Elias Surut Cohen, 93, of Wynnewood, Pennsylvania’s first commissioner on aging who later became a lawyer and director of the project on aging for the Public Interest Law Center of Philadelphia, died Tuesday, Nov. 24, of an intestinal ailment at Lankenau Medical Center.

In 1956, Mr. Cohen, then 29, was appointed the state commissioner for aging issues in the Department of Public Welfare. He held the position for 12 years and gave it a high profile.

From 1968 to 1970, he served as the state’s commissioner of family services, administering public assistance programs.

Mr. Cohen was a passionate advocate for the elderly, and lashed out when he felt they were at risk.

On April 25, 1979, after nine elderly residents of an unlicensed boarding home in Connellsville, Pa., died in a fire, Mr. Cohen excoriated state bureaucrats in testimony before the U.S. House Select Committee on Aging.

“The fire in which nine people perished would not have occurred had the Commonwealth of Pennsylvania carried out the law which has been on the books since 1966, requiring the licensing of such facilities,” he testified.

He blamed the state Department of Public Welfare, whose responsibility he believed it to be, for failing to create standards for such homes or assigning staff to implement them.

“If ever there was a case of bureaucratic nullification of legislative enactment, this is it,” he testified. “It is flagrant. It is deliberate. And it is obscene in its callous neglect of a problem of which the bureaucracy is well aware.”

Mr. Cohen came to the law relatively late in life, earning his degree in 1975 at 49 from the Temple University Beasley School of Law.

After serving on the faculty of the University of Pennsylvania School of Medicine, he became the attorney directing the Project on Aging, Law, and Long-Term Care at the Public Interest Law Center of Philadelphia.

His advocacy for the elderly expanded to include the mentally disabled and impoverished. “He rarely took a case from anyone who could afford to pay his fee,” his family said in a statement. “He would drive to the homes of clients who had lost their car to bankruptcy or poverty to give them rides” to court.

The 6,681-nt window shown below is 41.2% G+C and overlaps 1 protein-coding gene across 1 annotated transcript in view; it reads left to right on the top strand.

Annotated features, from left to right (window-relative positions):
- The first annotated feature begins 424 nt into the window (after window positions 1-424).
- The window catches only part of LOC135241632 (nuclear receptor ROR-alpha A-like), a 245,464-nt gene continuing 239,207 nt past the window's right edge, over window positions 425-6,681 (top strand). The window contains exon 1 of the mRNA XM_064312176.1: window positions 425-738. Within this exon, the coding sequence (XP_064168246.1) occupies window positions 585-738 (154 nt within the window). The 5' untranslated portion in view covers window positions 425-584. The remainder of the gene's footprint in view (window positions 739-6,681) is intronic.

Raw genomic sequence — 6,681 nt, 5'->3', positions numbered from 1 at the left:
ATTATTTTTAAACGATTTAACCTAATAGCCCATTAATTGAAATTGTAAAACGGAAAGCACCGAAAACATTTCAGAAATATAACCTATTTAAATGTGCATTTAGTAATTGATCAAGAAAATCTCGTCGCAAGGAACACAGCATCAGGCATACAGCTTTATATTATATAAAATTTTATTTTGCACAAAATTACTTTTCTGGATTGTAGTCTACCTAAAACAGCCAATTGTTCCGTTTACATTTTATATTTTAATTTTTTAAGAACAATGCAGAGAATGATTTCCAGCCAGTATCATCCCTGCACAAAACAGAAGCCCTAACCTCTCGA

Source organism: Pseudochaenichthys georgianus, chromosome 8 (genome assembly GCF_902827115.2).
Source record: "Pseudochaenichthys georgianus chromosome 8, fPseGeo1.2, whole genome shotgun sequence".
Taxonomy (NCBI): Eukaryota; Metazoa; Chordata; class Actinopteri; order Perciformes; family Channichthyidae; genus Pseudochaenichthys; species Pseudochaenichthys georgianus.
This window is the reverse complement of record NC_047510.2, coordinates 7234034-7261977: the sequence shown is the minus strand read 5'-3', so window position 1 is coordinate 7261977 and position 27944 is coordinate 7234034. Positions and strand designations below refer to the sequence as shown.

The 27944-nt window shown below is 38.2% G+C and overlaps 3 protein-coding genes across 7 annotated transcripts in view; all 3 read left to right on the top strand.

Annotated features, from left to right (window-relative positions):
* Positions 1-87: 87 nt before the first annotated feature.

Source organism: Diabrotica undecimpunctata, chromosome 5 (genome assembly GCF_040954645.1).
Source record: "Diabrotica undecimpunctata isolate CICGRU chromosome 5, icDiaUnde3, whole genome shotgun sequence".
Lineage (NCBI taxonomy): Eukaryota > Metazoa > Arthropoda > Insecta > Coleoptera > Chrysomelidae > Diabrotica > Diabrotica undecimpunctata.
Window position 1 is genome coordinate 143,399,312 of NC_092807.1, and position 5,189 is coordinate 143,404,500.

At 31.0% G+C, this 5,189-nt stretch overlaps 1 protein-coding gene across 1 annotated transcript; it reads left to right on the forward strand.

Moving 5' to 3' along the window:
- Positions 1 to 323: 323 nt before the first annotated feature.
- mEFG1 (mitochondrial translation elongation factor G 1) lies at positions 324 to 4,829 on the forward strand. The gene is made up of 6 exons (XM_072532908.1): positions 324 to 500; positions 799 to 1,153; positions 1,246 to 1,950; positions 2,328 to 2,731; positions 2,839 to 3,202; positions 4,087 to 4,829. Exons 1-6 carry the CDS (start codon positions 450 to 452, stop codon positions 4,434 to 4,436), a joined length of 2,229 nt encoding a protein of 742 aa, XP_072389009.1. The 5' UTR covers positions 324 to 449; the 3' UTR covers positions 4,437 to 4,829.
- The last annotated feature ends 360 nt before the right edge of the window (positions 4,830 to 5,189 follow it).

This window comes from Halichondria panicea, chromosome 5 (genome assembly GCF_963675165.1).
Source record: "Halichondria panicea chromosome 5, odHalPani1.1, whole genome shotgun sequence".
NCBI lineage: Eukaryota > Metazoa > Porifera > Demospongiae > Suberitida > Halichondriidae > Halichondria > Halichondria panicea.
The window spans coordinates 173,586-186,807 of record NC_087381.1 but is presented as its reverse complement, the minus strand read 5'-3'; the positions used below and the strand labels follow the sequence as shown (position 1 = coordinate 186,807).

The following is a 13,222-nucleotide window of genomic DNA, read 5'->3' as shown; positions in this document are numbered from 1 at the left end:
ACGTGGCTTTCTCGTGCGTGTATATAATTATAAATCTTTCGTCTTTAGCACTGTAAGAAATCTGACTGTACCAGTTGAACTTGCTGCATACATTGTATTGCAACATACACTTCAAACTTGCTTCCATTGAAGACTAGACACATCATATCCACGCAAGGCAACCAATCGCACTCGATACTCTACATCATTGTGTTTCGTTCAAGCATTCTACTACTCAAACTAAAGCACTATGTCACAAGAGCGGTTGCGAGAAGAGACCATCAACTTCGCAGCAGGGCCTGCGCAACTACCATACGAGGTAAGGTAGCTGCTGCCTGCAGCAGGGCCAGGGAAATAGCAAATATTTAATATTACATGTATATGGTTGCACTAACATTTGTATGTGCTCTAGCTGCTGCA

One of his specialties was cases in which zoning was used as a weapon against group homes. He fought and won a landmark 1979 case (Hopkins v. Zoning Hearing Board) that established the right of group homes for the mentally disabled to exist in residential neighborhoods.

The case tested whether Geoffrey and Beth Hopkins could use their Abington Township house as a home for three mentally disabled children unrelated to them. The township zoning board said the use was unlawful based on the traditional definition of family, but on appeal, the Pennsylvania Commonwealth Court ruled that the definition was too narrow.

He pushed stringent safety and health standards for nursing home operators and sometimes made enemies with his forceful approach.

His fights took him to the Pennsylvania legislature, most notably in 1961 when lawmakers considered a bill to regulate personal care homes for adults. During the reading of House Bill 1172 on the Senate floor on July 24, Sen. Israel Stiefel, a Philadelphia Democrat, called Mr. Cohen “a wild jackass.”

“A public official should be firm, decent, and courteous,” Stiefel said, “and these are qualities which Elias Cohen lacks.”

Mr. Cohen’s family said he delighted at being called a jackass. Despite Sen. Stiefel’s attack on Mr. Cohen, at least one other senator defended him, and the legislation passed.

From 1976 to 1981, Mr. Cohen was the editor-in-chief of The Gerontologist, a national journal on aging.

Mr. Cohen was a collector of antique American sheet music, with emphasis on portrayals of the elderly. Yale University has his collection.

In addition to teaching at Penn, he lectured for several years at Temple University and the University of Maryland.

Mr. Cohen met Marcia Rosen in high school on Long Island. They married in 1948 and raised two sons in Camp Hill. Later, they moved to Wynnewood.

In addition to his wife, he is survived by sons Barry J. and Peter L., and four grandchildren.

Services and interment are private.

This story has been updated.